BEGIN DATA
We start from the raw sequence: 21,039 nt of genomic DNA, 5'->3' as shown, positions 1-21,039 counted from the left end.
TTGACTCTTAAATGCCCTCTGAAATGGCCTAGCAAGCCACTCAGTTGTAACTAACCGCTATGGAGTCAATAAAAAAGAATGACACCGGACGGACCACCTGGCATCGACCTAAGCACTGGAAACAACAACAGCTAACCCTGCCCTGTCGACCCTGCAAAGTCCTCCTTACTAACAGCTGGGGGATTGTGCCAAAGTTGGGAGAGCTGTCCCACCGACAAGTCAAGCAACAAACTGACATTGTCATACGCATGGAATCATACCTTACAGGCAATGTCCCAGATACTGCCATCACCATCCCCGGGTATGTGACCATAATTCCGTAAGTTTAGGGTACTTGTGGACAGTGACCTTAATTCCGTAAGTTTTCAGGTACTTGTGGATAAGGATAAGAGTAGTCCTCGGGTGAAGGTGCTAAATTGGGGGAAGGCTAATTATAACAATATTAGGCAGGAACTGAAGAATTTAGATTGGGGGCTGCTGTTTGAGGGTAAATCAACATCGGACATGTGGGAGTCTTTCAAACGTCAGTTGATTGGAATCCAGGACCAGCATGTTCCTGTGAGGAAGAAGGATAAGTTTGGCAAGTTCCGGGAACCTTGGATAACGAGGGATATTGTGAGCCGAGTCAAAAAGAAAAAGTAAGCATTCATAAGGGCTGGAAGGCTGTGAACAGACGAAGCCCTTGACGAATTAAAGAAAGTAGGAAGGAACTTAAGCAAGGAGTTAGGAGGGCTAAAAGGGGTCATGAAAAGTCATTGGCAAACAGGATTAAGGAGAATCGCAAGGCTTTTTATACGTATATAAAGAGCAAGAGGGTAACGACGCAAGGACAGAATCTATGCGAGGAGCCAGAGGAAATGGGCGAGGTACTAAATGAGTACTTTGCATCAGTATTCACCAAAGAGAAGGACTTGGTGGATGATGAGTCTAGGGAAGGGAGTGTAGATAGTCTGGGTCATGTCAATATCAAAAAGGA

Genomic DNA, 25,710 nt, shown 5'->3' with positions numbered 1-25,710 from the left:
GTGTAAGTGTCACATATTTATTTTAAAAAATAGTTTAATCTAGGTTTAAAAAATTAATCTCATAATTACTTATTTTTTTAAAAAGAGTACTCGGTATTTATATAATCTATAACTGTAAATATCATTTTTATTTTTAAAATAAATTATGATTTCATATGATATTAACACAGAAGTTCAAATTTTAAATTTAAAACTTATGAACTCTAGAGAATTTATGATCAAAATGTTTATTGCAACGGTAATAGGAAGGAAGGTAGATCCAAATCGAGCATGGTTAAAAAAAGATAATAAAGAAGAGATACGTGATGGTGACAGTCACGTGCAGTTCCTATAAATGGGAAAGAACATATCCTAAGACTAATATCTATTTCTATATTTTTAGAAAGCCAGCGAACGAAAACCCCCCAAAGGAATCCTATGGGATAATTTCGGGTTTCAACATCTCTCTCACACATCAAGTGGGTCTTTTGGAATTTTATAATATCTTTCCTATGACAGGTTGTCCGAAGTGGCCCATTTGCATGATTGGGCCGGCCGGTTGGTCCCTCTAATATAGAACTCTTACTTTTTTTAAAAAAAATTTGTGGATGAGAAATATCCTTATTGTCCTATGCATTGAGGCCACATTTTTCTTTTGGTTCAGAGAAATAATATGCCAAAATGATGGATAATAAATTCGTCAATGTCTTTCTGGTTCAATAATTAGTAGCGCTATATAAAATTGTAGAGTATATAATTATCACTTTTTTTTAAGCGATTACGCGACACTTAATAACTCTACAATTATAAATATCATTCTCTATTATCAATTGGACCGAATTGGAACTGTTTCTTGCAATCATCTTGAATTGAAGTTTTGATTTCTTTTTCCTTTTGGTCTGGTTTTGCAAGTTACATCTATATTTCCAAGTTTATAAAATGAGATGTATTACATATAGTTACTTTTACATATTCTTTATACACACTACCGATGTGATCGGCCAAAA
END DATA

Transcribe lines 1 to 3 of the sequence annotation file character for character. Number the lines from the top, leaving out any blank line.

We start from the raw sequence: 21,039 nt of genomic DNA, 5'->3' as shown, positions 1-21,039 counted from the left end.
TTGACTCTTAAATGCCCTCTGAAATGGCCTAGCAAGCCACTCAGTTGTAACTAACCGCTATGGAGTCAATAAAAAAGAATGACACCGGACGGACCACCTGGCATCGACCTAAGCACTGGAAACAACAACAGCTAACCCTGCCCTGTCGACCCTGCAAAGTCCTCCTTACTAACAGCTGGGGGATTGTGCCAAAGTTGGGAGAGCTGTCCCACCGACAAGTCAAGCAACAAACTGACATTGTCATACGCATGGAATCATACCTTACAGGCAATGTCCCAGATACTGCCATCACCATCCCCGGGTATGTGACCATAATTCCGTAAGTTTAGGGTACTTGTGGACAGTGACCTTAATTCCGTAAGTTTTCAGGTACTTGTGGATAAGGATAAGAGTAGTCCTCGGGTGAAGGTGCTAAATTGGGGGAAGGCTAATTATAACAATATTAGGCAGGAACTGAAGAATTTAGATTGGGGGCTGCTGTTTGAGGGTAAATCAACATCGGACATGTGGGAGTCTTTCAAACGTCAGTTGATTGGAATCCAGGACCAGCATGTTCCTGTGAGGAAGAAGGATAAGTTTGGCAAGTTCCGGGAACCTTGGATAACGAGGGATATTGTGAGCCGAGTCAAAAAGAAAAAGTAAGCATTCATAAGGGCTGGAAGGCTGTGAACAGACGAAGCCCTTGACGAATTAAAGAAAGTAGGAAGGAACTTAAGCAAGGAGTTAGGAGGGCTAAAAGGGGTCATGAAAAGTCATTGGCAAACAGGATTAAGGAGAATCGCAAGGCTTTTTATACGTATATAAAGAGCAAGAGGGTAACGACGCAAGGACAGAATCTATGCGAGGAGCCAGAGGAAATGGGCGAGGTACTAAATGAGTACTTTGCATCAGTATTCACCAAAGAGAAGGACTTGGTGGATGATGAGTCTAGGGAAGGGAGTGTAGATAGTCTGGGTCATGTCAATATCAAAAAGGA

Genomic DNA, 25,710 nt, shown 5'->3' with positions numbered 1-25,710 from the left: